Interprofessional Elective Courses
As students at University of Washington you have access to a wide range of courses that intend to gather and teach students from across professions and training programs. The following is a list of interprofessional elective courses that will be offered during the 2019-20 academic year. If you know of another course that should be listed here, please contact firstname.lastname@example.org.
Autumn Quarter 2019
Equips the student to anticipate and assess potential legal, ethical, and social barriers complicating the incursion of new genetic advances, information, and technologies into public and private healthcare delivery efforts. Prerequisite: GENOME 361, GENOME 371, or equivalent. Offered: jointly with LAW H 504/PHG 512.
Provides a survey of contemporary ethical issues that arise in the clinical and research environment when children are involved, including the role of children and adolescents in decision-making, the limits of parental decision-making authority, and issues related to genetic testing, transplantation, research, and public health. Offered: jointly with PEDS 562.
Introduces fundamental concepts in narrative and person-centered communication and interprofessional practice. Presents foundations for learning to apply an interdisciplinary approach to palliative care. Offered: jointly with FAMED 531/NSG 526.
Special interprofessional intensive course – SECTION B
Introduces students to the public health and environmental health consequences of common domestic disasters, and the role of public health agencies and practitioners. Students will describe and evaluate the public health community’s role in preparing for and responding to disasters through case studies, discussions, debates, course lectures and readings.
Interprofessional approaches to improving health for medically underserved urban communities. Credit/no-credit only.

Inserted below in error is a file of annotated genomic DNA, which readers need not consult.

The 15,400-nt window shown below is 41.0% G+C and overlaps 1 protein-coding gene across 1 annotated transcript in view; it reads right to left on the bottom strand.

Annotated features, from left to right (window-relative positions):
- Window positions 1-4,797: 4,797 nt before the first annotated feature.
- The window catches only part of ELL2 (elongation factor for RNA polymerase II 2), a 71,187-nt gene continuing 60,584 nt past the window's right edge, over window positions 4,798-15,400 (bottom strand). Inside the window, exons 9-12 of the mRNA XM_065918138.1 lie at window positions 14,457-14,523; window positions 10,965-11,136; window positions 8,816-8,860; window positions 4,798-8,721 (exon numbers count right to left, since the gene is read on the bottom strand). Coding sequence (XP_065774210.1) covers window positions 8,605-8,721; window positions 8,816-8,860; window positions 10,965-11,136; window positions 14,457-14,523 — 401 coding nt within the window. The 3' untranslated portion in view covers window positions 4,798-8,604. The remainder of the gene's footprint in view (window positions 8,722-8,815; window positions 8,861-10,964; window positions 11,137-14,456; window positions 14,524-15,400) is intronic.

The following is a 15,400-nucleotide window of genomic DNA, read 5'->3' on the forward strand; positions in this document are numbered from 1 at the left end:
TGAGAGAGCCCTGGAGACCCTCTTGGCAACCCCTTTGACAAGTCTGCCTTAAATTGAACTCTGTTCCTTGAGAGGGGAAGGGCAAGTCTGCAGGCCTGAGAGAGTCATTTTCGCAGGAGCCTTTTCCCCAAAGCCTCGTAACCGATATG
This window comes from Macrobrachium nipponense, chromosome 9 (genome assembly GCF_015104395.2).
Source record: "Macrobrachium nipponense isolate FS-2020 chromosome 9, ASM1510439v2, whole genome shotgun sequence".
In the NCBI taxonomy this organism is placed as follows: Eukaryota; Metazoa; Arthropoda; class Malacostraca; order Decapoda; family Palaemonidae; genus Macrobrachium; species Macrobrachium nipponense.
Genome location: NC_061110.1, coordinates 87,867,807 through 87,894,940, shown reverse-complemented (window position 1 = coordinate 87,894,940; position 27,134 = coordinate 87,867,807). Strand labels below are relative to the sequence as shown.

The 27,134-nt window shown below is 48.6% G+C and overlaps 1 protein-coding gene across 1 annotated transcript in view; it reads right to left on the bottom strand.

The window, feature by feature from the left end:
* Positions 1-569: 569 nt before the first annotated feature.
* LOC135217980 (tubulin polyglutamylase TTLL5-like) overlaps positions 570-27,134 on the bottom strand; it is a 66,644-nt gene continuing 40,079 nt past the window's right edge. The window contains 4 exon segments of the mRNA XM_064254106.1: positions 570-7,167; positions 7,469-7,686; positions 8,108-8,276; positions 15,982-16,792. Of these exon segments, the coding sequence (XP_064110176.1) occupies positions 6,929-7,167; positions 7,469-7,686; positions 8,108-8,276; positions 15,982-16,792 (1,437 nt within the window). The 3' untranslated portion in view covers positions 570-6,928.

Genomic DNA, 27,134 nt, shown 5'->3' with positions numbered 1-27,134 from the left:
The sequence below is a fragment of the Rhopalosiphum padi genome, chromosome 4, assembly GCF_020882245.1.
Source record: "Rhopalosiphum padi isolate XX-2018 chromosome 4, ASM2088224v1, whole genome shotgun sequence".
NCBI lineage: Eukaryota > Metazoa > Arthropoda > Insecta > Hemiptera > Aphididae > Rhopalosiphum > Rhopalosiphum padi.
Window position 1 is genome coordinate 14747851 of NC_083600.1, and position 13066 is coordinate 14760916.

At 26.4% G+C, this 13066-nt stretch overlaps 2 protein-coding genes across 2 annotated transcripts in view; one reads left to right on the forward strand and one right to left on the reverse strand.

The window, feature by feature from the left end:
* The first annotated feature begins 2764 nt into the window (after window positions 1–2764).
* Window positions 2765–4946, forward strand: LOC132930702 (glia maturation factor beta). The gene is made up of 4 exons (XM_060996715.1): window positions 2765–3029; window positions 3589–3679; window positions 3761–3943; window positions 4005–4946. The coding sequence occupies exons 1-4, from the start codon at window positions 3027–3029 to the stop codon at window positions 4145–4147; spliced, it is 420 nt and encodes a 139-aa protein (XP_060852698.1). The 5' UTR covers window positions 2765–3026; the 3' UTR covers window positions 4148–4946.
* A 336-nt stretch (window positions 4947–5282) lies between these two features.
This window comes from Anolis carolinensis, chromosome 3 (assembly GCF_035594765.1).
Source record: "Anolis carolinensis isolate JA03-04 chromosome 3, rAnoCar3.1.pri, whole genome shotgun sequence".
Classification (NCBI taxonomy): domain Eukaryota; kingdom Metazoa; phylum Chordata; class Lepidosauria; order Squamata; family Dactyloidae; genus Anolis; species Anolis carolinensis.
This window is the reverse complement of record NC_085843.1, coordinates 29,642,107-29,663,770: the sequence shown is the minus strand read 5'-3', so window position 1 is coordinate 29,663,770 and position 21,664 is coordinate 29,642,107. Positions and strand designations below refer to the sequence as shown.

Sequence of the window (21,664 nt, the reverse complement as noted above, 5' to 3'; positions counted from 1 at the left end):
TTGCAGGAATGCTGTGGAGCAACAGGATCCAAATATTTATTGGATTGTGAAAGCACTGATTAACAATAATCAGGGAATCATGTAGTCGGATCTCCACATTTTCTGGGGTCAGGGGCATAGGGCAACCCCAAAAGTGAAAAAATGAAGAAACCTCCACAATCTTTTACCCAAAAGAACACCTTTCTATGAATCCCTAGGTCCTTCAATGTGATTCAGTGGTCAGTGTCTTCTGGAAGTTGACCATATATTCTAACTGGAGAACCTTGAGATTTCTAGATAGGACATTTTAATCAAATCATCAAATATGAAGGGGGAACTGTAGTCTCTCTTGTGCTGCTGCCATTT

Integrates multiple disciplinary perspectives to address the pressing issue of disproportionate tobacco use and related diseases among marginalized populations, including those defined by socioeconomic status, race/ethnicity, and sexual orientation. Explores links between, and intervention strategies for, smoking and mental illness, social stress, acculturation processes, and genetics. Offered: jointly with HSERV 556.
Seminar series that engages students in interdisciplinary discussions about current challenges to the health of women, children and adolescents, and how novel bioengineering approaches may be developed to address these challenges. Students are encouraged to actively participate in discussions to foster creative problem solving and collaboration between students and researchers from clinical, epidemiology, and bioengineering departments. Credit/no-credit only. Offered: jointly with BIOEN 554.
Introduces the concept of institutional racism and ways structural racism undermines public health. Discusses history of racism and intersections between structural racism and other systems of oppression. Explores relationship to racism and ways internalized racism acts as a barrier to health equity. Considers public health practitioners’ role in addressing racism. Credit/no-credit only. Offered: jointly with PHI 579; Offered Autumn/Winter/Spring.